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Any mom can attest to the fact that—regardless of how much unbridled love and joy we get from being a mom—children will unknowingly break our heart in a thousand small ways during our lifetime. As the mother of two boys and a girl, I’ve learned that you have a very different type of relationship with each. But today I want to talk about boys. I suppose the heart-breaking events start the first time your son doesn’t want to be seen giving you a hug or kiss in front of his friends—usually around the age of seven or eight. According to licensed psychologist Lawrence Cohen who specializes in children’s play and play therapy and author of Playful Parenting, “around this age the messages from the broader culture start to come in stronger and louder. Up to that point, parents have had a bigger influence than peers and media, but around third to fifth grade, that often switches.” But you get over that pretty easily, because you know he still needs you—literally—in every way.

When my older son was eleven years old, he went behind my back and used his saved-up birthday and allowance money to purchase an electric guitar. Why?  So that he could join a band that three of his friends had started. He deceptively told me that his friend had given him the guitar, and when I found out that he had lied to me, I was devastated. It was his first real “grown up” lie—one that didn’t involve brushing his teeth or punching his little brother. I simply couldn’t believe that my sweet little boy could—or would—deceive me like that.

I was so rattled that I called a girlfriend to talk about the guitar incident. Although she didn’t have her own kids, I knew she was very good at objectively putting things in perspective, and I wanted her take on the situation. She assured me that my son was just trying to assert his independence and—even before I could give her all the details—she asked me if what had happened was in any way connected to money. After reminding me that she had a degree in early childhood development from Temple University, she explained that using money to assert independence is very common for boys (far more so than for girls).

That was an important lesson for me and, since then, I’ve seen the money connection manifested a thousand times throughout both sons’ lives (currently aged 19 and 22). I’m writing about it now, because I have recognized the same thing happening with my high school daughter’s male friends and their mothers. Many boys get jobs during high school, but those who are actively involved in extracurricular activities (especially sports) often don’t have time to work because of their busy schedules. The National Institute for Early Education Research reported on a study released this year by the Society for Research in Child Development that children aged 5 to 18 spend, on average, five hours a week on organized activities and another five hours on out-of-school educational activities.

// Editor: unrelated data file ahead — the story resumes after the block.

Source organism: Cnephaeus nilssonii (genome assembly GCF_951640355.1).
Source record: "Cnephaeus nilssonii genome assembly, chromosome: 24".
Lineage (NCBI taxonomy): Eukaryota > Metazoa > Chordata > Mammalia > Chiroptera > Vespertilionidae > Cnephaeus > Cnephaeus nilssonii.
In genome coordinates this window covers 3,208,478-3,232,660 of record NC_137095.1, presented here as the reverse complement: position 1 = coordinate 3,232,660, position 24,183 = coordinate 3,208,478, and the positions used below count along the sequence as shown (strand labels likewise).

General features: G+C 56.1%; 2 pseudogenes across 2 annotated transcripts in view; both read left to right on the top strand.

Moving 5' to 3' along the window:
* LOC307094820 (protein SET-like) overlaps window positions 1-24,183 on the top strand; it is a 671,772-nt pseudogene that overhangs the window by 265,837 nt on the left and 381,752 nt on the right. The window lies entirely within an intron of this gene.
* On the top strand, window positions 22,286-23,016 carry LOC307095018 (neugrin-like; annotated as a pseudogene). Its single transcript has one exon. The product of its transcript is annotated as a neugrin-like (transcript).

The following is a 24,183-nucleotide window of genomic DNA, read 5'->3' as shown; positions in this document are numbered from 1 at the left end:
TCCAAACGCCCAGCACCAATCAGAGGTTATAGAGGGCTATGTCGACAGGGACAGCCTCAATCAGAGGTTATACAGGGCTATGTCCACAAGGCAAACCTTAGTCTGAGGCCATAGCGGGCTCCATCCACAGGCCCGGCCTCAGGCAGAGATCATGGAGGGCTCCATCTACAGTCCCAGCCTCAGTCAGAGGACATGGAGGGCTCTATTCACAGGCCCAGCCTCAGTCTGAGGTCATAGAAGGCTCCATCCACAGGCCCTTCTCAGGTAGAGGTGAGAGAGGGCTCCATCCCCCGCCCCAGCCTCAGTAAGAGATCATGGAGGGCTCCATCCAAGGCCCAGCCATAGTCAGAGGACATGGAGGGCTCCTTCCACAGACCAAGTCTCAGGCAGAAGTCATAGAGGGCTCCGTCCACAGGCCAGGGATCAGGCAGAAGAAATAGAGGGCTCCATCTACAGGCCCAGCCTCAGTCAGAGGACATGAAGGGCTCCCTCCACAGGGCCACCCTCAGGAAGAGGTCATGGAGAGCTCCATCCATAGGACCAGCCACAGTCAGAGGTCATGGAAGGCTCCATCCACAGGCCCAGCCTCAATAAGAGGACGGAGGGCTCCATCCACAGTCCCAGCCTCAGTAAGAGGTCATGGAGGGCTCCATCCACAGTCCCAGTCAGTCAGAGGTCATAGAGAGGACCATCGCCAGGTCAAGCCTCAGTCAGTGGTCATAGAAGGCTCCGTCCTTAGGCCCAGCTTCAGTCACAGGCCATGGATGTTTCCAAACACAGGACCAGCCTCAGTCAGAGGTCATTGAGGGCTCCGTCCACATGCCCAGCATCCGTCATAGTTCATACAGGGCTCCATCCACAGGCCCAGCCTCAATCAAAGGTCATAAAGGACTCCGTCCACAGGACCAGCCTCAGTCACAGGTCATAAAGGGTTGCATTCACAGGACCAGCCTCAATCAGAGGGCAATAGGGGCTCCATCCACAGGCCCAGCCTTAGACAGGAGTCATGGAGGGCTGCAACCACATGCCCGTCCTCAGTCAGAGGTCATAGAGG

On one end of the spectrum, I see mothers (I call them “ATM moms”) who happily provide a virtual free flow of funds so their sons can afford to do anything they want with their friends at any time. And at the opposite end, I see mothers who carefully control their purse strings (either out of necessity or desire) so their sons have much less freedom, and are entirely dependent on them for their cash. Maybe these mothers, who feel their sons’ impending departure—to college, the military, adulthood, or whatever—provide limited discretionary financial support as a last-ditch attempt to hold onto them as long as possible. I know that, in my case, the last year of high school and its steady “Last time he’ll ever [fill in the blank]” moments can be gut wrenching.

Then, once they leave home, phone calls or texts regularly include plaintive requests for cash. But as sons get closer to finishing college and start to look for gainful employment, you can see the (fiduciary) light at the end of the tunnel. That’s the celebratory time, at least in terms of a) their own income source and b) your diminished parental payouts. Happily, at least when it comes to my older son, I have come full circle. That 11-year-old who snuck behind my back to make his first big purchase—that clandestine guitar cost $180—has now graduated from college and landed his first full-time “real” job. And what a relief it is to know that he can now support himself financially. One down—two to go!

  • Raising financially responsible, independent children, requires that you teach them how to handle money. Since there are a variety of ways to do this, you have to figure out which method your child responds to the best. There are several books available to give you ideas including National Geographic Kids Everything Money by Kathy Furgang and Money Sense for Kids by Hollis Page Harman. In our household, the kids each received an age-appropriate monthly allowance. A rule of thumb is 50 cents per week for each year of your child’s age. Our children were then expected to do chores around the house like washing dishes, taking out the garbage, dusting and vacuuming, mowing the lawn, etc. They were expected to pitch in whenever and however it was needed. Some families have specific chore charts where the kids get paid per job. While that’s also a good method, it requires more monitoring on the parents’ part. The non-negotiable step is that no matter how you decide your kids should earn their spending money, they absolutely must put some portion (no matter how small) into a savings account. It should become an essential part of their regular thinking—i.e., a healthy habit—to always save some portion of their income.
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